In 2017, the TC ASL Club joined the Deaf Music project and hosted an event focused on Universal Design in both education and public performance. Universal Design for Learning (UDL) is an approach to education that creates opportunities for learning according to each individual student’s strengths and needs. Relying on a single generic curriculum inevitably creates unnecessary barriers for many students. Curricula designed in accordance with UDL principles enable students to learn without false barriers and to thrive in school.
UDL has three main principles:
- Provide Multiple Means of Representation (the “what” of learning). How is information presented? Is it equally accessible to students with disabilities? Is it equally accessible to students regardless of their particular learning style? In addition to equal access, multiple representations of the same information often help students better understand concepts and transfer their learning to new situations.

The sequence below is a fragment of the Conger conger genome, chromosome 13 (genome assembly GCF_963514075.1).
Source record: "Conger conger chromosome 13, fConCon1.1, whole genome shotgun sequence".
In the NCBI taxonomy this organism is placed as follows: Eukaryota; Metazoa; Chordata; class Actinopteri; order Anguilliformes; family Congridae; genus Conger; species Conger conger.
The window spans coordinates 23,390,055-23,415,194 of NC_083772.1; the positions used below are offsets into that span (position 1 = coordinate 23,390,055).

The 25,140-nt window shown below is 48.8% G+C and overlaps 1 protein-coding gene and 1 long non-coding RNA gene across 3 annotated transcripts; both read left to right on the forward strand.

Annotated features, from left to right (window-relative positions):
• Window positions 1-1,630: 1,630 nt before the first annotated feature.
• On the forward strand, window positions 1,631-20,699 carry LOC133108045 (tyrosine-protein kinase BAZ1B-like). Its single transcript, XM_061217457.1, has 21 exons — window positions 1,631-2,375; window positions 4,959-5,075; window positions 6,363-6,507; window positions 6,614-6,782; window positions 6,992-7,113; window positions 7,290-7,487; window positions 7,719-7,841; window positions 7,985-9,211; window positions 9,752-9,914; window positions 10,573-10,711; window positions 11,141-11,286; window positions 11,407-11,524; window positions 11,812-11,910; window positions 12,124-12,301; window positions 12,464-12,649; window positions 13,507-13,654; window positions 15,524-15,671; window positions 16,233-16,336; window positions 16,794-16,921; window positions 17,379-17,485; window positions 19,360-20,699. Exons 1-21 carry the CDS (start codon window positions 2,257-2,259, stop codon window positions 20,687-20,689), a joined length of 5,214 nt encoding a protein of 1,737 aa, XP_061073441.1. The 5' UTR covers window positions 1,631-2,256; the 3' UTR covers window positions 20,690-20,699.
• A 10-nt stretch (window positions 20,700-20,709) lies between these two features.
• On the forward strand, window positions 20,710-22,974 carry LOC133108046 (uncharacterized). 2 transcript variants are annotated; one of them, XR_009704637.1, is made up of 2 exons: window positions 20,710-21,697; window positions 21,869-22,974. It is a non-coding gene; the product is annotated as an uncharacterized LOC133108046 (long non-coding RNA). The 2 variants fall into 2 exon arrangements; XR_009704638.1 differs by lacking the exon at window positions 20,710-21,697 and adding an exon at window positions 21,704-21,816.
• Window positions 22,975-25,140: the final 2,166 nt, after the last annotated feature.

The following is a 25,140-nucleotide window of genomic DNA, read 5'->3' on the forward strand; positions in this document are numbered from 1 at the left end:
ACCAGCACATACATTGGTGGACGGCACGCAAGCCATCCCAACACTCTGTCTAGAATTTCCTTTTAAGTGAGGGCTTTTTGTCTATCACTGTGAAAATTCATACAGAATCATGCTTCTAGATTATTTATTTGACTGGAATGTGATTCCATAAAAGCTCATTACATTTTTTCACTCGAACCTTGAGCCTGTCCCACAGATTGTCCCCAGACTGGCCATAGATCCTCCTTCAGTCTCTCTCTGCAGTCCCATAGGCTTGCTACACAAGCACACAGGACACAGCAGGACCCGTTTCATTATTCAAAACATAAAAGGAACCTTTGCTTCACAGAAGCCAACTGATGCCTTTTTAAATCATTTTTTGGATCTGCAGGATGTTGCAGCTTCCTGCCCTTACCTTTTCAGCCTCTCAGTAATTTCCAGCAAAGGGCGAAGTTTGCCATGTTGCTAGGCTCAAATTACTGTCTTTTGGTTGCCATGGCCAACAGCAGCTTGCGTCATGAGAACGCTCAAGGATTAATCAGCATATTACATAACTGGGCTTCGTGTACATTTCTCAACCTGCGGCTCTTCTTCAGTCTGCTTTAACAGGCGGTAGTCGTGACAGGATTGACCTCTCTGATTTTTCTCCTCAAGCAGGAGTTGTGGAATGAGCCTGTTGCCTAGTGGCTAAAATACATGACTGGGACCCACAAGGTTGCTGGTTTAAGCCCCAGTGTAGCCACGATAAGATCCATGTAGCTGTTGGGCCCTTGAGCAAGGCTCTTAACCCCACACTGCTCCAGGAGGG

- Provide Multiple Means of Action and Expression (the “how” of learning). How can students demonstrate their learning? How can teachers assess student learning in a way that measures true understanding, not just performance on a specific pre-determined task? It’s important for students to have options for expression that best enable them to learn, most accurately represent their learning, and most strongly empower them to showcase their learning.
- Provide Multiple Means of Engagement (the “why” of learning). What makes students motivated to learn about a particular topic or subject? What conditions enable students to work best? Different students will find motivation in any number of places and will work best in different learning situations. All students should have the opportunity to feel motivated and supported.